An important document called the Instrumentum laboris will be the basis for the work of the participants in the General Assembly of the Synod on Synodality, which begins in the Vatican in October 2023 and concludes with a second Assembly one year later. It brings together the experiences of dioceses around the world over the last two years, when Pope Francis set in motion a journey to discern what steps to take “to grow as a synodal Church.” It has some sixty pages that incorporate the experiences of local Churches in every region of the world – Churches that are experiencing wars, climate change, exploitation, inequality, and ‘waste’.” Churches whose faithful suffer martyrdom, in countries where they are minorities or where they are coming to terms “with an increasingly driven, and sometimes aggressive, secularisation.” Churches wounded by sexual abuse, or abuses of power and conscience,” whether economic and institutional – wounds that demand answers and “conversion.”
“Indeed, the purpose of the synodal process is not to produce documents but to open horizons of hope for the fulfilment of the Church’s mission.”
The Instrumentum laboris is composed of an explanatory text and fifteen worksheets that reveal a dynamic vision of the concept of “synodality.” Section A highlights the experience of the past two years and indicates a way forward to become an ever more synodal Church; Section B – entitled “Communion, Mission, Participation” – focuses on the “three priority issues” at the heart of the work to be done in October 2023. These are elaborated in three main themes:
• Growing in communion by welcoming everyone, excluding no one;
• recognizing and valuing the contribution of every baptised person in view of mission;
• and identifying governance structures and dynamics through which to articulate participation and authority over time in a missionary synodal Church.
“Rooted in this awareness, is the desire for a Church that is also increasingly synodal in its institutions, structures, and procedures.” It notes that a synodal Church is first and foremost a “Church of listening” and therefore “desires to be humble, and knows that it must ask forgiveness and has much to learn…The face of the Church today bears the signs of serious crises of mistrust and lack of credibility. In many contexts, crises related to sexual abuse, and abuse of power, money, and conscience have pushed the Church to undertake a demanding examination of conscience so that ‘moved by the Holy Spirit’ the Church ‘may never cease to renew herself’, in a journey of repentance and conversion that opens paths of reconciliation, healing, and justice.”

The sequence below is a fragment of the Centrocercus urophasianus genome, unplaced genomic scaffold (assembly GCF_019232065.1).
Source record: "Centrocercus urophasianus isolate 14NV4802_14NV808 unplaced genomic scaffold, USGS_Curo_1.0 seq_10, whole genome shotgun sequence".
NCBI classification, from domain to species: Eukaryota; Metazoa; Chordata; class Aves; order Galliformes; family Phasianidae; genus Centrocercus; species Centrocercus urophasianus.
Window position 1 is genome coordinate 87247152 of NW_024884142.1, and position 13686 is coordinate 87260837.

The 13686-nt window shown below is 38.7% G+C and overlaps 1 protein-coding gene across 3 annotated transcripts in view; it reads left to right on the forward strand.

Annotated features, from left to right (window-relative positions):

A synodal Church is also “a Church of encounter and dialogue” with believers of other religions and with other cultures and societies, “not afraid of the variety it bears,” but on the contrary, “values it without forcing it into uniformity.” The Church is synodal when it is unceasingly nourished by the mystery it celebrates in the liturgy, experiencing everyday “radical unity” in the same prayer, in the midst of a “diversity” of languages and rites.
Other significant passages concern the question of authority – is it rooted in service?; the need for “integral formation, initial and ongoing” for the People of God; as well as the need for “a similar effort” aimed at the renewal of the language used in the “liturgy, preaching, catechesis, sacred art, as well as in all forms of communication, including through new or traditional forms of media.”
Fr Matthew, based on a summary by Salvatore Cernuzio.